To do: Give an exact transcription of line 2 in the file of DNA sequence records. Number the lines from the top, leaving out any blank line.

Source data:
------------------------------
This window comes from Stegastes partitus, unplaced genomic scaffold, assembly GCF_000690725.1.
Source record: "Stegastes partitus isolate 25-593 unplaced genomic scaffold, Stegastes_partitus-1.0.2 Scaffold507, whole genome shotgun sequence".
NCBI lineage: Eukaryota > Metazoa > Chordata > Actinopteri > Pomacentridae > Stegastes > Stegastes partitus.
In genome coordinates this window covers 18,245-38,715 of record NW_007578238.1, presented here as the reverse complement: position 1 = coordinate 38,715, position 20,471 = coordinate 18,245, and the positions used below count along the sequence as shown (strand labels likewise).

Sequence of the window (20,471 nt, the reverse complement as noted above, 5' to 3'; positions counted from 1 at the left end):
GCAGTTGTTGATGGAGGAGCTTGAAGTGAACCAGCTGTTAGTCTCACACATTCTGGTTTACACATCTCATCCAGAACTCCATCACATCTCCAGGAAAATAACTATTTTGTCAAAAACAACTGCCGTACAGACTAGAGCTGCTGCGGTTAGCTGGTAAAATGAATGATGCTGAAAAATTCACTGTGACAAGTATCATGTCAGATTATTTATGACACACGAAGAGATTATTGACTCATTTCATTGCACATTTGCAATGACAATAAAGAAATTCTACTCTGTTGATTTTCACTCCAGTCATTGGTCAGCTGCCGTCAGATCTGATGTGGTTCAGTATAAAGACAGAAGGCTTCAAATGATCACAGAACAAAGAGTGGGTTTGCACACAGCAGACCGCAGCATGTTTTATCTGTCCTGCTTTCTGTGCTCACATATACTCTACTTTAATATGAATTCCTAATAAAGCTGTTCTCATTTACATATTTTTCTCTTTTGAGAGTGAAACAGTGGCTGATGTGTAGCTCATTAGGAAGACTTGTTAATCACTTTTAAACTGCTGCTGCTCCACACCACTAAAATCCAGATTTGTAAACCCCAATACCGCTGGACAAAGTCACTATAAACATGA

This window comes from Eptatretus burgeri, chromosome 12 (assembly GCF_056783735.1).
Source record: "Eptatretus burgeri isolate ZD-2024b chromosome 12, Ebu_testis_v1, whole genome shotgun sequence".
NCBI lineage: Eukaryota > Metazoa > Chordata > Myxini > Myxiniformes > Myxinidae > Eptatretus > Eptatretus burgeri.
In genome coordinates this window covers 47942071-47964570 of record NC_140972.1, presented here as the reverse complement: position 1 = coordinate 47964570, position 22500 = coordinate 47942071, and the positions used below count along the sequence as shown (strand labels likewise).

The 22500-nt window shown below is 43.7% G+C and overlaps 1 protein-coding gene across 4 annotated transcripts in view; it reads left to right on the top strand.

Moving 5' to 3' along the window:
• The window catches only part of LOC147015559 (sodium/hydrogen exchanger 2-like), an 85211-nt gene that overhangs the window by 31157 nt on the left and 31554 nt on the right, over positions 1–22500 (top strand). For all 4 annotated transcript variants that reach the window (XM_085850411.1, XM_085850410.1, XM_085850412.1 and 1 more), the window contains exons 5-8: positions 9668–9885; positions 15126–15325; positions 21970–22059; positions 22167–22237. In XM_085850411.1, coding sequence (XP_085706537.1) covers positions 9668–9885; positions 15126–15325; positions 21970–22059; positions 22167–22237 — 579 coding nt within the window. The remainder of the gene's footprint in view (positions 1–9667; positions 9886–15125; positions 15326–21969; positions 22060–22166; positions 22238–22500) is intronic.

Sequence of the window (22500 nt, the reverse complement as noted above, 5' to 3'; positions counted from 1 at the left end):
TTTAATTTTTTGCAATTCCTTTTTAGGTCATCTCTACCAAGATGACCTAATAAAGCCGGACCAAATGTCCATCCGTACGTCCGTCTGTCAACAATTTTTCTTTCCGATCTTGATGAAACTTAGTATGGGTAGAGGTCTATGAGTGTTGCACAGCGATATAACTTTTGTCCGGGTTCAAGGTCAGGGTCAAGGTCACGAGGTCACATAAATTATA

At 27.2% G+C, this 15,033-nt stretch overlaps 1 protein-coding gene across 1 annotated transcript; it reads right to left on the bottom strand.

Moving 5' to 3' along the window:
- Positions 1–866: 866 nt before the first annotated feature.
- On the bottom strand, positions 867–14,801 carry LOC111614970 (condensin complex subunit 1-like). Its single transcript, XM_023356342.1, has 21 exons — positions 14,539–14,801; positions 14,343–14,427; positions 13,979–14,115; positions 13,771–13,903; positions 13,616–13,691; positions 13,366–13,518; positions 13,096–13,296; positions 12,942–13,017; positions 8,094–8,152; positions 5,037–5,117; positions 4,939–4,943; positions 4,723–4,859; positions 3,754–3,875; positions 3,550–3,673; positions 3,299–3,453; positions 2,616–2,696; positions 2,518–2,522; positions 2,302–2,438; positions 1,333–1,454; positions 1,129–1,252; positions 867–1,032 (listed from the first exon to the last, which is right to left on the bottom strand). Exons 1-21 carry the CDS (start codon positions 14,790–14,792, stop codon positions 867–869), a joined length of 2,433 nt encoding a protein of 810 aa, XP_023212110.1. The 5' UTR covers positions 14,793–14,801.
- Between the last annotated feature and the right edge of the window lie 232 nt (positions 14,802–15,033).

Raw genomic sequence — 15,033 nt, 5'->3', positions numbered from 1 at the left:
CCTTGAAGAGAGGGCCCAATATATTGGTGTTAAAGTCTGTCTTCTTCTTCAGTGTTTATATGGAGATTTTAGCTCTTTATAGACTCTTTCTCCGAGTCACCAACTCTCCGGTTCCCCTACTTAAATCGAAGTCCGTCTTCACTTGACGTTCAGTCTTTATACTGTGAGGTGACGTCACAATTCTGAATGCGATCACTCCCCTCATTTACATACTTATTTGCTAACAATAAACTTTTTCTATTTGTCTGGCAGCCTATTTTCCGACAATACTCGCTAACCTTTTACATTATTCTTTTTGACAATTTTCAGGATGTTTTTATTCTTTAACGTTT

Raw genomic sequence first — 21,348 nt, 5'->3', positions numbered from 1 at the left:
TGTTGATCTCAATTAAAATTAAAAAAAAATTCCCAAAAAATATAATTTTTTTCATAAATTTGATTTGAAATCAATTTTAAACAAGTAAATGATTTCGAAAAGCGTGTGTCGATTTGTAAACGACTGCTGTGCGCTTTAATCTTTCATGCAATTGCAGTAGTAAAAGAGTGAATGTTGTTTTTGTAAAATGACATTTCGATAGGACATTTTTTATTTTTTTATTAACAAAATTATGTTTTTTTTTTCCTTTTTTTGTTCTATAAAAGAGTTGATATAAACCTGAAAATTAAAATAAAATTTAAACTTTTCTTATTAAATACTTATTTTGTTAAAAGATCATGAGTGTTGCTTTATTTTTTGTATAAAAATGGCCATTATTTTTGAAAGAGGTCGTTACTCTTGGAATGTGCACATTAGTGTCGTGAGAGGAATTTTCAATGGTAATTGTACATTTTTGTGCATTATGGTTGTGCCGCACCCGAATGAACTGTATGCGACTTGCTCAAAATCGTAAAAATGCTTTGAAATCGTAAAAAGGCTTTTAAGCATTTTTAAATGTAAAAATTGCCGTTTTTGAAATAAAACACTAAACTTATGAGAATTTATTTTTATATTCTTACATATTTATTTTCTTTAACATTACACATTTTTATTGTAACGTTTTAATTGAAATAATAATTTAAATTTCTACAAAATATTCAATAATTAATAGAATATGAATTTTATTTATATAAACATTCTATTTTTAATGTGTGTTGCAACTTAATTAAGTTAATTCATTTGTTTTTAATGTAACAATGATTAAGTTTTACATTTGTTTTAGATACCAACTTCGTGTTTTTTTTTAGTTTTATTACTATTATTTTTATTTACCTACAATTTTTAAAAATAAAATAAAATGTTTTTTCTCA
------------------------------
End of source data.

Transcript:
Source record: "Stegastes partitus isolate 25-593 unplaced genomic scaffold, Stegastes_partitus-1.0.2 Scaffold507, whole genome shotgun sequence".